Rich Middle Class, Poor Middle Class

his great generational injustice is the direct consequence of central banks lowering interest rates to zero and inflating asset bubbles.

How can middle class households have similar incomes but some are asset-rich and others are asset-poor?

Spending and saving habits matter, of course; some households spend virtually all their net income while others “pay themselves first” and scrimp to do so.

But the really big differences in wealth are the result of what assets the household bought and when they were bought.

Those who bought assets at the top of bubbles may still be underwater once inflation is factored in; those who bought long before the Federal Reserve and other central banks inflated credit bubbles every few years have substantial equity even after the bubbles inevitably crash to Earth (revert to the mean).

For example, a household that bought $25,000 of 30-year Treasury bonds paying 12% in the early 1980s and reinvested the $3,000 annual interest (at much lower yields) ended up with over $100,000 by 2012.

Those who bought Apple stock shortly after Steve Jobs took the reins in 1997 did even better.

But few of us are blessed with the insight and courage to make big bets at just the right moment, and hold the bets for decades. Most of us buy homes when we scrape up the down payment, or upon getting married, having children, moving to a new locale, etc. Few of us have the years or willingness to attempt to time long real estate cycles.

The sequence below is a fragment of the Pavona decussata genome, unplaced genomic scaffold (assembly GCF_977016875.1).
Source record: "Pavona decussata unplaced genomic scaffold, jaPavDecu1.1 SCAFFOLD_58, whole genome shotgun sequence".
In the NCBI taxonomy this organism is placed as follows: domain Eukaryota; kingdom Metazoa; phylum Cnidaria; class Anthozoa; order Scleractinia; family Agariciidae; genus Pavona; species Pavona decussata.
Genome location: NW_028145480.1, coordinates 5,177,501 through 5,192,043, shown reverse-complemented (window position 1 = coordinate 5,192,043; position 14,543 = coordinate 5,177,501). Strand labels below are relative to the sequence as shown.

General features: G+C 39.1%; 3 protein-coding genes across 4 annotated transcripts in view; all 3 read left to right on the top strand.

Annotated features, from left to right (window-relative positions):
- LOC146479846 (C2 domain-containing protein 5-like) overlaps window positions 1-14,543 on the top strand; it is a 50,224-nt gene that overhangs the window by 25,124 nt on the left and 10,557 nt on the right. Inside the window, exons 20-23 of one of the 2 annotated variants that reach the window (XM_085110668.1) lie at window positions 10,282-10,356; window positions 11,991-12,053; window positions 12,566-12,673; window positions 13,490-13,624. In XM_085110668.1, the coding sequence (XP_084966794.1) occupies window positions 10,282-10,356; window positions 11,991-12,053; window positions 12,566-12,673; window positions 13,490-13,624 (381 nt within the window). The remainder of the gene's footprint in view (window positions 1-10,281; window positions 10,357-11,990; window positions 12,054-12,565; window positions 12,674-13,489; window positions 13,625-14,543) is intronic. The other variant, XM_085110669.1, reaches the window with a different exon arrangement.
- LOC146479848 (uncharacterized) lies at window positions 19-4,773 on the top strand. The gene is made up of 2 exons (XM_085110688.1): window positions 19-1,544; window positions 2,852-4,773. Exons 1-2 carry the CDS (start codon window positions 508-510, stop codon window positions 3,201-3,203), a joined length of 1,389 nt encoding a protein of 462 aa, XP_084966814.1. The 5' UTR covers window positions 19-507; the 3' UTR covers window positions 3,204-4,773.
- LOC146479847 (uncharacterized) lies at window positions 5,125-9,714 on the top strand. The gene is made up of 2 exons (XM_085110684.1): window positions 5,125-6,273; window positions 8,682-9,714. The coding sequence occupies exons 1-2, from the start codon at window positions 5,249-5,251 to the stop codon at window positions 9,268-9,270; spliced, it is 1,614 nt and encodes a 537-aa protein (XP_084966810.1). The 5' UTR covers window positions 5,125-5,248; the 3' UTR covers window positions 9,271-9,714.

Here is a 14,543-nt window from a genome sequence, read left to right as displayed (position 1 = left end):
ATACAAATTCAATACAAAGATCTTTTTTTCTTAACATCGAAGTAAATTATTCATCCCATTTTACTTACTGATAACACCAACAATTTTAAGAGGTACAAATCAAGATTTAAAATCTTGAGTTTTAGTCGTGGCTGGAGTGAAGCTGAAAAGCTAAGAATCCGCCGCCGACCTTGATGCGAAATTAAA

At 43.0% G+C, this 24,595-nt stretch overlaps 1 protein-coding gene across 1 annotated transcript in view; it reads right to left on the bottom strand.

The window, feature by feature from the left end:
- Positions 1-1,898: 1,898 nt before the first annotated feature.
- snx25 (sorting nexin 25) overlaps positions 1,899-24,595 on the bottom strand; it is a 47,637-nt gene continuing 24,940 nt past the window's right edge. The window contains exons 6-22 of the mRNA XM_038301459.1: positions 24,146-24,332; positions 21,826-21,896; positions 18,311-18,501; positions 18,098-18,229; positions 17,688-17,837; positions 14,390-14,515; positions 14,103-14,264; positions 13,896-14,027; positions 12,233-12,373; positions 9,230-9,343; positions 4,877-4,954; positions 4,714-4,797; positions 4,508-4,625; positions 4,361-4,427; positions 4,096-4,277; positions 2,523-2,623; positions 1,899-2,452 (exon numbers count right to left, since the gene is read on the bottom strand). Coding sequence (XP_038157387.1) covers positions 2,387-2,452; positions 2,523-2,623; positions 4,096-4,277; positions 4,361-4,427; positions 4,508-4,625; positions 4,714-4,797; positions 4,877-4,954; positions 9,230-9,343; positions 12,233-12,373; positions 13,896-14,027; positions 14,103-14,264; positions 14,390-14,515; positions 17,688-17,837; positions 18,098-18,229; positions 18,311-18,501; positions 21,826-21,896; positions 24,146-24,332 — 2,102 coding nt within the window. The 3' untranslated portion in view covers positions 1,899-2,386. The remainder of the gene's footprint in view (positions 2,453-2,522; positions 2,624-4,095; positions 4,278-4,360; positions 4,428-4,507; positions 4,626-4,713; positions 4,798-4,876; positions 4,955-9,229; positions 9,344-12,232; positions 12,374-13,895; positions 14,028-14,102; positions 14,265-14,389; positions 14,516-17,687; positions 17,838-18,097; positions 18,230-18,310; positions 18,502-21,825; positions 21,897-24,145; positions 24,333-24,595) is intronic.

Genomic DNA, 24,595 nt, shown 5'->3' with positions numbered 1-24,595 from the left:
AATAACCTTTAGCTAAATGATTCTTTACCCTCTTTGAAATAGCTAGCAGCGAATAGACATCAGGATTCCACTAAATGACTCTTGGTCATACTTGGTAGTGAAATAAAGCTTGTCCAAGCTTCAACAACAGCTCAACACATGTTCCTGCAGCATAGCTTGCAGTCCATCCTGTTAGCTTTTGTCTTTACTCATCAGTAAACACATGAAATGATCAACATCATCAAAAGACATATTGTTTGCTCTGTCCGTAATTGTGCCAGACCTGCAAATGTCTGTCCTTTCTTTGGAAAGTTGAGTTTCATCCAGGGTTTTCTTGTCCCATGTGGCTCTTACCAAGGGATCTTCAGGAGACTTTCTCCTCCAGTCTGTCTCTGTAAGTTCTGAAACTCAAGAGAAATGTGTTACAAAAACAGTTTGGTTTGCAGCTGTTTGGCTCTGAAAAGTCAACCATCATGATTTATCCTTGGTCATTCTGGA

Few of us acquire substantial amounts of stock in a corporation unless we work for the company and are granted stock options.

Thus it is no surprise that relatively few households below the top 5% hold substantial financial assets such as stocks and bonds.

Stagnating wages for the lower 90% haven’t made it any easier to save up capital to invest. As noted yesterday in Neofeudalism 101: Strip-Mining the Upper Middle Class, most of the income gains of the past 40 years have flowed to the very top of the income pyramid.

For all these reasons, the family home remains the foundation of most middle class households’ wealth. Unfortunately, the Federal Reserve’s policies have generated one credit bubble after another, destroying the old paradigm that buying a house was a reliable way to build equity.

As we can see in the chart of the Case-Shiller Index for the nation and the San Francisco Bay Area, those who bought in the bubble years have little to no equitydespite their large monthly mortgage payments.

Buying a house in the bubble years was an unmitigated disaster in terms of building wealth. Only those who bought in the pre-bubble years of 1987 to 1998 built substantial equity–equity that didn’t vanish even when the bubble popped.

Many households that bought modest homes in the early 1970s and held onto them now have $1 million+ in equity if they happened to live in highly desirable locales such as San Francisco, West Los Angeles, Honolulu, pricey boroughs in New York City, etc.

These households were not any different that the other 60% of households that owned homes. Their great fortune (pun intended) resulted from two unexpected bits of luck: buying before asset bubbles inflated, and buying property in areas that became extremely desirable to buyers on a global scale.